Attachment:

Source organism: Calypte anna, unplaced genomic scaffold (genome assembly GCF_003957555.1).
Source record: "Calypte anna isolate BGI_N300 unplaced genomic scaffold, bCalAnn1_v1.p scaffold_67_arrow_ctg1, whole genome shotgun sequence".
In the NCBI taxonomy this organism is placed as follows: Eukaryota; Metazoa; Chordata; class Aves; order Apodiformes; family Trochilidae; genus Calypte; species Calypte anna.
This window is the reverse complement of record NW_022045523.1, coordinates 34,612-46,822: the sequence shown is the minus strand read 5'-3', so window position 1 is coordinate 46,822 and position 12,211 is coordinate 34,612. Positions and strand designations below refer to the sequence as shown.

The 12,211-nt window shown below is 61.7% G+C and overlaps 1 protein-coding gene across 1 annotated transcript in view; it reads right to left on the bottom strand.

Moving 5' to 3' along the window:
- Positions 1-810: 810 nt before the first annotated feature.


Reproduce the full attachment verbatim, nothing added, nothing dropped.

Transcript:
Source organism: Calypte anna, unplaced genomic scaffold (genome assembly GCF_003957555.1).
Source record: "Calypte anna isolate BGI_N300 unplaced genomic scaffold, bCalAnn1_v1.p scaffold_67_arrow_ctg1, whole genome shotgun sequence".
In the NCBI taxonomy this organism is placed as follows: Eukaryota; Metazoa; Chordata; class Aves; order Apodiformes; family Trochilidae; genus Calypte; species Calypte anna.
This window is the reverse complement of record NW_022045523.1, coordinates 34,612-46,822: the sequence shown is the minus strand read 5'-3', so window position 1 is coordinate 46,822 and position 12,211 is coordinate 34,612. Positions and strand designations below refer to the sequence as shown.

The 12,211-nt window shown below is 61.7% G+C and overlaps 1 protein-coding gene across 1 annotated transcript in view; it reads right to left on the bottom strand.

Moving 5' to 3' along the window:
- Positions 1-810: 810 nt before the first annotated feature.